In the case of my sister's aforementioned large group, she brought them their bill after a particularly stressful experience with the group making constant demands, changes to their orders, requests for extra butter, more bread, all the sauces on the side, special diet requests - generally making her job and that of the kitchen staff very difficult. Immediately one of the diners called her back to the table, disputing the 18% gratuity. "I only tip God 10%, why should I tip you more?" the man snidely remarked, in reference to his church tithes.

It's proof that my sister is a better person than I am in that she refrained from cracking him over the head with his iced tea glass. There are so many things wrong with this view that I hardly know where to begin. If you disagree, please do the dining industry a favor and don't ever set foot in a sit-down restaurant again.

Monday, January 18, 2010

Woodfire Grill

1782 Cheshire Bridge Rd., Atlanta, GA 30324

Saturday night was a major foodie event for me: my sister, brother-in-law, Kyle and I had dinner at Woodfire Grill, home of Chef Kevin Gillespie of recent Top Chef fame. I made our reservation over six weeks ago, and in the meantime my gym-buddy David (a lawyer who can afford a greater number of extravagant meals) kept giving me mouth-watering details about Gillespie's creations while I struggled on the elliptical machine. As you can imagine, I was chomping at the bit by the time Saturday morning dawned. No amount of rain could keep us away from our table on Cheshire Bridge Rd.

After perusing the menu for a few minutes we decided to take the plunge and go for the 5-course tasting menu, which is $65 per person. Woodfire also offers a lighter, 3-course tasting menu, but since we didn't know when we'd have the pleasure of dining at Woodfire again we wanted the full monty.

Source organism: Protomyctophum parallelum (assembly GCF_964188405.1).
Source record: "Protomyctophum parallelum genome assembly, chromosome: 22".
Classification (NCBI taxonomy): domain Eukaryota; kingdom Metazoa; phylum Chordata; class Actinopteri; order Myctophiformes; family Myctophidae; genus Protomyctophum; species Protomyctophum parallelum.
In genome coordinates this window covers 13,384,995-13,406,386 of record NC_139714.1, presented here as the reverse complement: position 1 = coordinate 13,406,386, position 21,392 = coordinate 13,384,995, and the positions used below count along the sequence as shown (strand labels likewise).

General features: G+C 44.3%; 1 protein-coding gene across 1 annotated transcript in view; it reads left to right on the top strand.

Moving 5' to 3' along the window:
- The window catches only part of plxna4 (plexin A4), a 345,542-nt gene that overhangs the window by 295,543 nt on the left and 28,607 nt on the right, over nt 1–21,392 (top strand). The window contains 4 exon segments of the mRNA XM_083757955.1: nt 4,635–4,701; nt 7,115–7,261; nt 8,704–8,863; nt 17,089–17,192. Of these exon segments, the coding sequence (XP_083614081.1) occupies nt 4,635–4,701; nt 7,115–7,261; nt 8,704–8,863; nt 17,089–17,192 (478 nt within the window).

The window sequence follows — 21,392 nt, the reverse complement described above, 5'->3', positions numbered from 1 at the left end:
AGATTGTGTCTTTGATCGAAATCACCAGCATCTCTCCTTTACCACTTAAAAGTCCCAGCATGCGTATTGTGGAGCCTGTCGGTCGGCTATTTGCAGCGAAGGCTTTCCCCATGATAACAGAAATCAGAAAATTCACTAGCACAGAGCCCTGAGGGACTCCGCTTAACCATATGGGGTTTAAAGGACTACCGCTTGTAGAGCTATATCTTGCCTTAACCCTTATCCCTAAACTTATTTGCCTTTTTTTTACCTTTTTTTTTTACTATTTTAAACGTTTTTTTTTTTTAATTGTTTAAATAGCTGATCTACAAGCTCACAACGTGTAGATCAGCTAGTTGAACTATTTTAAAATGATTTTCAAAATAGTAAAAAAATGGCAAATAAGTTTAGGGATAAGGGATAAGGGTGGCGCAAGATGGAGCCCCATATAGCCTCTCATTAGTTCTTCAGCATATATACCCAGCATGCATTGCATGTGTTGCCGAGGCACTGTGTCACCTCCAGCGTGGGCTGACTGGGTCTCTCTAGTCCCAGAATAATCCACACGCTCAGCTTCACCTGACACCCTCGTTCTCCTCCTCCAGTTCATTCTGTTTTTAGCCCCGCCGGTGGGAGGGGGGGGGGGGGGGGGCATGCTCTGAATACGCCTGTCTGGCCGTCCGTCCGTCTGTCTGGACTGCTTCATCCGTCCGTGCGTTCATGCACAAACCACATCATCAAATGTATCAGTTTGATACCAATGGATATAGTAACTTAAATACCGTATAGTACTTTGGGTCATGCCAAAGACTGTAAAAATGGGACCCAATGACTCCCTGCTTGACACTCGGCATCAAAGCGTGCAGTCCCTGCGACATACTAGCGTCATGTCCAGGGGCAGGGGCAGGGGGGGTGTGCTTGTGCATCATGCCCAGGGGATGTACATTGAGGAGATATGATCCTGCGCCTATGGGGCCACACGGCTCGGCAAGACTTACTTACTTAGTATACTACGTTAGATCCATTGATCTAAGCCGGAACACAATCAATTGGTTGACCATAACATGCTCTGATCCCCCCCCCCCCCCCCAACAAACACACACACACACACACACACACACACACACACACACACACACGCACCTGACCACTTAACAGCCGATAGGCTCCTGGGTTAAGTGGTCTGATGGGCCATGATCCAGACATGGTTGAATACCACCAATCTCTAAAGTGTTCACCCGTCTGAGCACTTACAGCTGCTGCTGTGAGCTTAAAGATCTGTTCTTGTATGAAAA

We began with a truly wonderful amuse-bouche which played on the theme of the Southern New Year: heirloom tomato fritters in a mix of creamed collard greens and black eyed peas. The aftertaste had a little kick reminiscent of hot sauce. This may have been my absolute favorite part of the meal and was definitely successful in whetting my appetite.

Over the next two hours we were served scallops and shrimp with satsuma oranges and paper-thin slices of fresh beets, miniature beets in a carrot puree with creamy, tangy chevre, quail with mushrooms (the wine was so good, at this point the details are a little hazy but I think they may have been porcini), and a combination of pork tenderloin and pork belly with slightly bitter endive.

For dessert, my sister and I were served chocolate crepe-like pockets filled with mocha sauce and the men were served little vanilla cake, crunching on the outside and soft inside, with a side of slices of Pink Lady apples. Everyone was pleased.